See Appendix A. or a blatant misspelling are bugs just like any other software failure.4 What examples of documentation can you find in Windows Paint? 2. Start up Windows Paint (see Figure 12. True or False: Testing error messages falls under documentation testing. indexers. and so on. Would you test that each of these takes you to the correct help topics? What if there were 10. The Windows Paint Help Index contains more than 200 terms from adding custom colors to zooming. can easily take more effort to develop and test than the actual software.Testing the Documentation CHAPTER 12 197 by writers. illustrators. an incorrect step in the installation instructions. graphics. you’ll find the bugs before your users do. 12 TESTING THE DOCUMENTATION Quiz These quiz questions are provided for your further understanding. An online help index that’s missing an important term. In the next chapter you’ll learn about testing something that’s almost all documentation— almost all text. it’s all the same product. and hyperlinks with a software platform underneath it.000 indexed terms? 3. “Answers to Quiz Questions.4) and look for several examples of documentation that should be tested. From the user’s standpoint. You’ll be able to apply the techniques you’ve learned so far in this book to testing Internet Web sites. What did you find? FIGURE 12. 4. In what three ways does good documentation contribute to the product’s overall quality? .” for the answers—but don’t peek! 1. If you properly test the documentation.


Web Site Testing CHAPTER 13 200 202 207 209 211 IN THIS CHAPTER • Web Page Fundamentals • Black-Box Testing • Gray-Box Testing • White-Box Testing • Configuration and Compatibility Testing • Usability Testing 213 215 • Introducing Automation .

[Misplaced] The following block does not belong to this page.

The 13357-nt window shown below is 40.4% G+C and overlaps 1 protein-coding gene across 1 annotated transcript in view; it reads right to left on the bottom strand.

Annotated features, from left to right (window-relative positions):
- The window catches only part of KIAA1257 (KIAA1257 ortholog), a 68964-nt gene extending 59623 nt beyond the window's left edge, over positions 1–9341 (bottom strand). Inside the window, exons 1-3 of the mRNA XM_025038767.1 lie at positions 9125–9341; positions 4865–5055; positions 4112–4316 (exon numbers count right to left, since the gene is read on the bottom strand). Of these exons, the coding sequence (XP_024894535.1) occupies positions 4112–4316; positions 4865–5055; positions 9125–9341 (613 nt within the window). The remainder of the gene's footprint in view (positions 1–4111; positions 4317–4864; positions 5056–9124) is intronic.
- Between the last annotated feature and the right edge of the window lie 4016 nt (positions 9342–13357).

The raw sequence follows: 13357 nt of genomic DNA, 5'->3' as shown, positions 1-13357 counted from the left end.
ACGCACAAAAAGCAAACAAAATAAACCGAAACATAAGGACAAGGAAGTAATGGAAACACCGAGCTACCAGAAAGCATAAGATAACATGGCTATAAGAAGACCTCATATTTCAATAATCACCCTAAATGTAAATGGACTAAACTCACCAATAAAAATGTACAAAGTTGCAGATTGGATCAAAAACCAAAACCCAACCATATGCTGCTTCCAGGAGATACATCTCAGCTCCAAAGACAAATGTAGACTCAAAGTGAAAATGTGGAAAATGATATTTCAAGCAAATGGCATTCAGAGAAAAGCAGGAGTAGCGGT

and dynamic testing are always a given. localization testing. sounds. Calculator. static. What you’ll find in this chapter is that Web site testing encompasses many areas.200 Applying Your Testing Skills PART III The testing techniques that you’ve learned in previous chapters have been fairly generic. They’ve been presented by using small programs such as Windows WordPad. This final chapter of Part III is geared toward testing a specific type of software—Internet Web pages. It’s a fairly timely topic. As in those programs. pictures. and hyperlinks—much like the CD-ROM multimedia titles that were popular in the mid 1990s. white-box. Web users can navigate from page to page by clicking hyperlinked text or pictures. The average person can create a simple Web page almost as easily as writing a letter in a word processor. Internet Web pages are just documents of text. and a good real-world example to apply the techniques that you’ve learned so far. black-box. if the site is a worldwide site. and Paint to demonstrate testing fundamentals and how to apply them. including configuration testing. Web pages aren’t constrained to a single PC. Of course. • Web page authoring isn’t limited to programmers using expensive and technical tools. and viewing the information they find. This chapter isn’t meant to be a complete how-to guide for testing Internet Web sites (that’s another book) but it will give you a straightforward practical example of testing something real and give you a good head start if your first job happens to be looking for bugs in someone’s Web site. compatibility testing. Highlights of this chapter include • What fundamental parts of a Web page need testing • What basic white-box and black-box techniques apply to Web page testing • How configuration and compatibility testing apply • Why usability testing is the primary concern of Web pages • How to use tools to help test your Web site Web Page Fundamentals In the most simple terms. has introduced two twists to the multimedia document concept that revolutionizes the technology: • Unlike data that is stored solely on a CD-ROM. . though. video. documentation testing. usability testing. Users can link to and search worldwide across the entire Internet for information on any Web site. The Internet. something that you’re likely familiar with. searching for words or phrases. and.